The next month, August of 2005, Hurricane Katrina passed over South Florida causing moderate damage – but nothing the state couldn’t handle. Property insurance was becoming an issue but the state was stepping up in providing what it saw as the only solution through Citizen’s Property Insurance Corporation.
And then Katrina hit New Orleans. For four long days it seemed as though the entire nation stopped in stunned silence as the most powerful nation on earth appeared helpless to protect her own people. Gasoline prices rose precipitously and an increasing number of Americans grew weary with the war in Iraq. It looked as though the wave crested and uncertainly had filled the void.
But in South Hillsborough, the wave was still passing through. By July of 2006, home prices had dropped slightly to an average of $314,703 but they were selling faster than ever, spending only 50 days on the market. The bigger statistics, however, were telling. For all of area served by the Greater Tampa Association of Realtors, residential home sales for the month had fallen to 1,331 – down from 2,283 the year before.
At the beginning of 2007, frequent news reports cited Florida, along with California, as being the poster child for the housing bubble gone bust. In a frank moment, the CEO of one of the largest homebuilders in the U.S. told analysts at a financial conference that, “2007 is going to suck.” Another CEO blamed the problems on a “decline in consumer confidence in housing.” It seemed as though problems compounded against other problems as homebuilders were left with cancelled orders and speculators were left holding properties they couldn’t afford.
Suddenly, the market was flooded with homes for sale and the signs became fixtures on many residential streets. By June of this year, the average selling price for a South Hillsborough home had fallen to just over $245,000 and, despite the decrease, was now spending an average of 113 days on the market. In the wake of years of increasing property values along with the lingering specter of Katrina, property taxes and insurance are now issues of great importance to virtually everyone in the state. One area realtor recently talked about having buyers qualified to buy homes only to have them pushed over the limit by taxes and insurance. With the estimates for both added into the equation, the mortgages would be denied.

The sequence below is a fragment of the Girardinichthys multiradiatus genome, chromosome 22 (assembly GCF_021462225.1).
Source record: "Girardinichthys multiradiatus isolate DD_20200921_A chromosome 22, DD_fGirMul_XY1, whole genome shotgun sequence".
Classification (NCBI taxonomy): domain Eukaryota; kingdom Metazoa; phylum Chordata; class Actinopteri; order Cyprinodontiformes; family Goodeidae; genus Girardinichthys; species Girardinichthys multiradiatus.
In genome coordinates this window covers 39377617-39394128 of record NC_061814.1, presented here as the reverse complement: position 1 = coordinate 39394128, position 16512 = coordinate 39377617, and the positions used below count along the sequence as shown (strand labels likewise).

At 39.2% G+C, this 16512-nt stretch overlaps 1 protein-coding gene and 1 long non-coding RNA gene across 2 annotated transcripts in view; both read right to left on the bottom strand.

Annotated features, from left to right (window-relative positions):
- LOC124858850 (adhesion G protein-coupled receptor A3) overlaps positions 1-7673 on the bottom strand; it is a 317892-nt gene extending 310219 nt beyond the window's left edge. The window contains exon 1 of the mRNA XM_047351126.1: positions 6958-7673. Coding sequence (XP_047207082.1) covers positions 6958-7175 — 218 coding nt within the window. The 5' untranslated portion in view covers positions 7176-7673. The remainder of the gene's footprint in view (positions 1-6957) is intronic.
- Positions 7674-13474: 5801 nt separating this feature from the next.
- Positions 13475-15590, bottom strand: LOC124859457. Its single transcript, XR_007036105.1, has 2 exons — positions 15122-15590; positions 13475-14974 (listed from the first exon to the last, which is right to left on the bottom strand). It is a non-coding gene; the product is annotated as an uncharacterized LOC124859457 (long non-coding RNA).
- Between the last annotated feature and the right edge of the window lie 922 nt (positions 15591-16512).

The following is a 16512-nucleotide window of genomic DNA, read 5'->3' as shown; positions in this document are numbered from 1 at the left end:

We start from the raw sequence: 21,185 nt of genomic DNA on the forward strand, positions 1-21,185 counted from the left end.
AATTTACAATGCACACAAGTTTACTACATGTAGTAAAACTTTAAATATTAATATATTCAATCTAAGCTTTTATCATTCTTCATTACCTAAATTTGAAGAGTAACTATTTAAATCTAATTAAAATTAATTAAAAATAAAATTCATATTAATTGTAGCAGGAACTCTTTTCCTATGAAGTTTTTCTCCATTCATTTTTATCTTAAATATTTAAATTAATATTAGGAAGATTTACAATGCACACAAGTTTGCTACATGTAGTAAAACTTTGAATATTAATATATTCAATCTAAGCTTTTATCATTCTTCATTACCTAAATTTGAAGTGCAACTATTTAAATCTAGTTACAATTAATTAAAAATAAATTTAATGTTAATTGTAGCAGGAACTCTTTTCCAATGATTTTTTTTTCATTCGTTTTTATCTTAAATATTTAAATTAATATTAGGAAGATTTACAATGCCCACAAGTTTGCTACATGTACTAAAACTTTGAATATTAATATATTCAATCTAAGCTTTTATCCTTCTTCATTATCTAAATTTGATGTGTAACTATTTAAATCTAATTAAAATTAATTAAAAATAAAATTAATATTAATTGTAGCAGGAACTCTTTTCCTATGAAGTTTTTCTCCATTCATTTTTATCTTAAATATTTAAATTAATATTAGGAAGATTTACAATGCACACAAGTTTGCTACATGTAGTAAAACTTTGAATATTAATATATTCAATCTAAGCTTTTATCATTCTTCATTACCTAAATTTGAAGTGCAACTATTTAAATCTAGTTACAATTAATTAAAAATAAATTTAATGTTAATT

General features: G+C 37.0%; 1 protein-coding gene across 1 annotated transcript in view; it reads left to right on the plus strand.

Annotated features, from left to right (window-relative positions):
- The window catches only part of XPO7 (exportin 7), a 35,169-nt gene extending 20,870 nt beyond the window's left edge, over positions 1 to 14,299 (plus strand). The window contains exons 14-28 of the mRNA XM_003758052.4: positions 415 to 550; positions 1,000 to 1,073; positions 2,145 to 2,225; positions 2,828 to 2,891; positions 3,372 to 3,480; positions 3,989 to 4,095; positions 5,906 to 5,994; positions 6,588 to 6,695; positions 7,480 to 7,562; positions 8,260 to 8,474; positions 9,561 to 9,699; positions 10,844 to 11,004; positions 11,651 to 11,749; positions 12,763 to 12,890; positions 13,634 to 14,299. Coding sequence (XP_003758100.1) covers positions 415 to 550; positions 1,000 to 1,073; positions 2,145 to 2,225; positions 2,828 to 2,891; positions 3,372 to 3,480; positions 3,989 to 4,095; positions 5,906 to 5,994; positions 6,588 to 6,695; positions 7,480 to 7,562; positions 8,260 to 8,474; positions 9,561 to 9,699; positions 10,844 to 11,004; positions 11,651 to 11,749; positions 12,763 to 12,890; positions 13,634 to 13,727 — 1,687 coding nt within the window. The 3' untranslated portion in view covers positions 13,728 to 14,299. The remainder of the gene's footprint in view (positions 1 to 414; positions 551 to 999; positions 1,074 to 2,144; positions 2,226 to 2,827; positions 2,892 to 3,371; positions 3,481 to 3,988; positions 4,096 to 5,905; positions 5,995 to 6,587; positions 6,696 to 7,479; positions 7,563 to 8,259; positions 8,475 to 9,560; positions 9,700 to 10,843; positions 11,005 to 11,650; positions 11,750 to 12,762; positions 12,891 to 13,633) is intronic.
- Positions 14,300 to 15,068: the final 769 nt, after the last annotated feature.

But is this the end of the story? Has the bottom dropped out on South Hillsborough? While a quick reading of the latest headlines would suggest as much, there is considerable evidence to the contrary – evidence that can be seen by simply driving around the area.
Rather than suffering the repercussions of a burst bubble, the new lull in activity is, perhaps, a much-needed breather for South Hillsborough. Over the past few months, the homes owned by speculators have slowly been absorbed by the families still moving into the area and everywhere you look older neighborhoods and buildings passed over in the wave of development are coming back to life – if only sometimes with new paint. New homes are still being built and older homes are being sold but the slowdown is allowing everyone the ability to collectively catch their breath and settle into what has become home for thousands of new residents.
|And yet another sign of the times - one builder advertises the meltdown in south county home prices. Mitch Traphagen Photo|
In the end, Craig Beggins was correct – the rising tide did indeed raise all ships in South Hillsborough. Today, there are more opportunities than ever in this area – particularly in terms of jobs, education and even shopping. And now that the wave has passed, it is time, once again, to enjoy the fruits of paradise – even with the emergence of never-before-seen traffic backups along the roads and freeway exit ramps – and the environmental challenges created by the new development. The pace has become quieter and the oft-promised peace of living in South Hillsborough has again settled in.
It is particularly important to enjoy it now because almost certainly a new wave will someday roll over the area and the activity and hysteria will begin anew. In 2008, the first wave of baby boomers, flush with pension plans and retirement accounts, will begin retiring – and they will certainly notice the quiet pace and peaceful existence that can be had in this area. They will notice because the tide has indeed risen and the area is even more attractive than it was before the previous wave.
And, like it’s predecessor, that wave, too, shall crest after the retirement funds begin to dry up. And once again peace and quiet will become the mainstays of living in paradise. Shortly after that, other people will notice…
Story links to the 2003 series, The Changing Face of South Hillsborough:
Part One: Welcome to Southshore
Part Two: Meet the Neighbors
Part Three: It's a Bird! It's a Plane! It's a Home Depot!
© Copyright 2006 by The Observer News Publications